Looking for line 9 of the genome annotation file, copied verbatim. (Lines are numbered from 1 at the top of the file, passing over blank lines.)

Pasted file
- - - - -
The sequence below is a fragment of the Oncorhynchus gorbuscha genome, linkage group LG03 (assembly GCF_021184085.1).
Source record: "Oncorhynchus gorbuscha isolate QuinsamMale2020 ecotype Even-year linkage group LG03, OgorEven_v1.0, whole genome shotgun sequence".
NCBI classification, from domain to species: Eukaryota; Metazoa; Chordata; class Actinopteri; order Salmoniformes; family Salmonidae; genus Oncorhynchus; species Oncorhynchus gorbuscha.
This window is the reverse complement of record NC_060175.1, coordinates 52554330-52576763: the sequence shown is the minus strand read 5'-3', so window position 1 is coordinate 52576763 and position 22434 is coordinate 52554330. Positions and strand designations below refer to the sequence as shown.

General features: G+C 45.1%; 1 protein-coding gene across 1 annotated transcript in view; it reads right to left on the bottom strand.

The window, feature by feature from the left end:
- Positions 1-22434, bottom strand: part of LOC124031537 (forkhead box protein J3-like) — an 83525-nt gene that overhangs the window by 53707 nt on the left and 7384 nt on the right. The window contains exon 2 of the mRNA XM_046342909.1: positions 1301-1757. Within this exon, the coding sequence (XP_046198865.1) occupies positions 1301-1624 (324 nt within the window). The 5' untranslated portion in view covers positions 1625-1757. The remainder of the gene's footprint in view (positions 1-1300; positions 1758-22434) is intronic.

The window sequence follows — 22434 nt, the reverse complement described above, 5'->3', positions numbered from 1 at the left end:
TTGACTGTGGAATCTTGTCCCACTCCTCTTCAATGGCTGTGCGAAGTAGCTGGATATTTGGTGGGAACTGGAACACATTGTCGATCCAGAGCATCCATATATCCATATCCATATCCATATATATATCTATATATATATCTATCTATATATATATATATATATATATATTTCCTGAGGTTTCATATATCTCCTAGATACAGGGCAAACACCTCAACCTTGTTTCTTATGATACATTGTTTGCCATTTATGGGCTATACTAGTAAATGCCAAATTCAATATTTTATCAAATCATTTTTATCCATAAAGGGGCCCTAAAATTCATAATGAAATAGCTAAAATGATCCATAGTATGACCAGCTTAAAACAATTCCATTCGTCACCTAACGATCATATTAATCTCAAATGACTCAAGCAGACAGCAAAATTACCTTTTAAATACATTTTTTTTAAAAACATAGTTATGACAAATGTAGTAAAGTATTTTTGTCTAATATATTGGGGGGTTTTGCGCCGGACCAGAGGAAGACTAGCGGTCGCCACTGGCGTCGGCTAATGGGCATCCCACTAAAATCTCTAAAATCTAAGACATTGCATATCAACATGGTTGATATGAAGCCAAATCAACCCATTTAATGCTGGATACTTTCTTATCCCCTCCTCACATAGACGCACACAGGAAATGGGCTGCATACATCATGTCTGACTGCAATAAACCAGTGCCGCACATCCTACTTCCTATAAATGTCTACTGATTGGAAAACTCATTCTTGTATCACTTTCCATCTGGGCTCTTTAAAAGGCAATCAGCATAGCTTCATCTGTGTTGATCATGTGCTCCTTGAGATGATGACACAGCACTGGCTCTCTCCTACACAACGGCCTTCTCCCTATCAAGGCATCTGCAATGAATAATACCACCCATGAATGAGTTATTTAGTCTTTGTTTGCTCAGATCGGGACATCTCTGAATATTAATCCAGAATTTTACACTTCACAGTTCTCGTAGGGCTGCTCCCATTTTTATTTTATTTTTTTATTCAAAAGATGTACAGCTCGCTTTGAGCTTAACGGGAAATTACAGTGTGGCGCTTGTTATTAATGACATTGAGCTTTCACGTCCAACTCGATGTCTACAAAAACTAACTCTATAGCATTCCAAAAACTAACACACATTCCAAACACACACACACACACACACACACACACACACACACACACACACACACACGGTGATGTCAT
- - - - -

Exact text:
TTGACTGTGGAATCTTGTCCCACTCCTCTTCAATGGCTGTGCGAAGTAGCTGGATATTTGGTGGGAACTGGAACACATTGTCGATCCAGAGCATCCATATATCCATATCCATATCCATATATATATCTATATATATATCTATCTATATATATATATATATATATATATTTCCTGAGGTTTCATATATCTCCTAGATACAGGGCAAACACCTCAACCTTGTTTCTTATGATACATTGTTTGCCATTTATGGGCTATACTAGTAAATGCCAAATTCAATATTTTATCAAATCATTTTTATCCATAAAGGGGCCCTAAAATTCATAATGAAATAGCTAAAATGATCCATAGTATGACCAGCTTAAAACAATTCCATTCGTCACCTAACGATCATATTAATCTCAAATGACTCAAGCAGACAGCAAAATTACCTTTTAAATACATTTTTTTTAAAAACATAGTTATGACAAATGTAGTAAAGTATTTTTGTCTAATATATTGGGGGGTTTTGCGCCGGACCAGAGGAAGACTAGCGGTCGCCACTGGCGTCGGCTAATGGGCATCCCACTAAAATCTCTAAAATCTAAGACATTGCATATCAACATGGTTGATATGAAGCCAAATCAACCCATTTAATGCTGGATACTTTCTTATCCCCTCCTCACATAGACGCACACAGGAAATGGGCTGCATACATCATGTCTGACTGCAATAAACCAGTGCCGCACATCCTACTTCCTATAAATGTCTACTGATTGGAAAACTCATTCTTGTATCACTTTCCATCTGGGCTCTTTAAAAGGCAATCAGCATAGCTTCATCTGTGTTGATCATGTGCTCCTTGAGATGATGACACAGCACTGGCTCTCTCCTACACAACGGCCTTCTCCCTATCAAGGCATCTGCAATGAATAATACCACCCATGAATGAGTTATTTAGTCTTTGTTTGCTCAGATCGGGACATCTCTGAATATTAATCCAGAATTTTACACTTCACAGTTCTCGTAGGGCTGCTCCCATTTTTATTTTATTTTTTTATTCAAAAGATGTACAGCTCGCTTTGAGCTTAACGGGAAATTACAGTGTGGCGCTTGTTATTAATGACATTGAGCTTTCACGTCCAACTCGATGTCTACAAAAACTAACTCTATAGCATTCCAAAAACTAACACACATTCCAAACACACACACACACACACACACACACACACACACACACACACACACACACGGTGATGTCAT